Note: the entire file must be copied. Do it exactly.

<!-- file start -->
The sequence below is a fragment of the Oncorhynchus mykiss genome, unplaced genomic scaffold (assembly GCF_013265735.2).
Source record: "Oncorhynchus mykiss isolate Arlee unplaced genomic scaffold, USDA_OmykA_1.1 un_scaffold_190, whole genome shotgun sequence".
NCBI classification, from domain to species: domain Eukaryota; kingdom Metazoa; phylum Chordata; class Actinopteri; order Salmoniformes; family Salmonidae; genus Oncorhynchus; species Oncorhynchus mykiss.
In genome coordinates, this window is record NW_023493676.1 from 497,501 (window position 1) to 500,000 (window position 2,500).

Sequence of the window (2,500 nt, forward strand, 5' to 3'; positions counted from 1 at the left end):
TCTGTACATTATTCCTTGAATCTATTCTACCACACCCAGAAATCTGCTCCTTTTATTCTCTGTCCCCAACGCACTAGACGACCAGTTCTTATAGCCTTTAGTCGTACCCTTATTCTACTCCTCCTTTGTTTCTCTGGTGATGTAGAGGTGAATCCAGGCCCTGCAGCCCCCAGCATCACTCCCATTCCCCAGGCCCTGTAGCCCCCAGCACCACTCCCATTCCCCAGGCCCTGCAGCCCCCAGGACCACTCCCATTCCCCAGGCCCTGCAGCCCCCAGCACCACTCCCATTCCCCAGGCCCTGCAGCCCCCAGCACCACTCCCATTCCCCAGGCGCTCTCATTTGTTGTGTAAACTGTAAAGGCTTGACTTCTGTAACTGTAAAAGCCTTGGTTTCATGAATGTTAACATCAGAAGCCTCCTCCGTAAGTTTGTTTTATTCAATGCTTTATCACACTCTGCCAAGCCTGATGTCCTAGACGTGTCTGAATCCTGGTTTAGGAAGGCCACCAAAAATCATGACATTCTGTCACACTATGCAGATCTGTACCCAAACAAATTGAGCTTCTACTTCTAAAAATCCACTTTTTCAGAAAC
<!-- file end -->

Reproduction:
The sequence below is a fragment of the Oncorhynchus mykiss genome, unplaced genomic scaffold (assembly GCF_013265735.2).
Source record: "Oncorhynchus mykiss isolate Arlee unplaced genomic scaffold, USDA_OmykA_1.1 un_scaffold_190, whole genome shotgun sequence".
NCBI classification, from domain to species: domain Eukaryota; kingdom Metazoa; phylum Chordata; class Actinopteri; order Salmoniformes; family Salmonidae; genus Oncorhynchus; species Oncorhynchus mykiss.
In genome coordinates, this window is record NW_023493676.1 from 497,501 (window position 1) to 500,000 (window position 2,500).

Sequence of the window (2,500 nt, forward strand, 5' to 3'; positions counted from 1 at the left end):
TCTGTACATTATTCCTTGAATCTATTCTACCACACCCAGAAATCTGCTCCTTTTATTCTCTGTCCCCAACGCACTAGACGACCAGTTCTTATAGCCTTTAGTCGTACCCTTATTCTACTCCTCCTTTGTTTCTCTGGTGATGTAGAGGTGAATCCAGGCCCTGCAGCCCCCAGCATCACTCCCATTCCCCAGGCCCTGTAGCCCCCAGCACCACTCCCATTCCCCAGGCCCTGCAGCCCCCAGGACCACTCCCATTCCCCAGGCCCTGCAGCCCCCAGCACCACTCCCATTCCCCAGGCCCTGCAGCCCCCAGCACCACTCCCATTCCCCAGGCGCTCTCATTTGTTGTGTAAACTGTAAAGGCTTGACTTCTGTAACTGTAAAAGCCTTGGTTTCATGAATGTTAACATCAGAAGCCTCCTCCGTAAGTTTGTTTTATTCAATGCTTTATCACACTCTGCCAAGCCTGATGTCCTAGACGTGTCTGAATCCTGGTTTAGGAAGGCCACCAAAAATCATGACATTCTGTCACACTATGCAGATCTGTACCCAAACAAATTGAGCTTCTACTTCTAAAAATCCACTTTTTCAGAAAC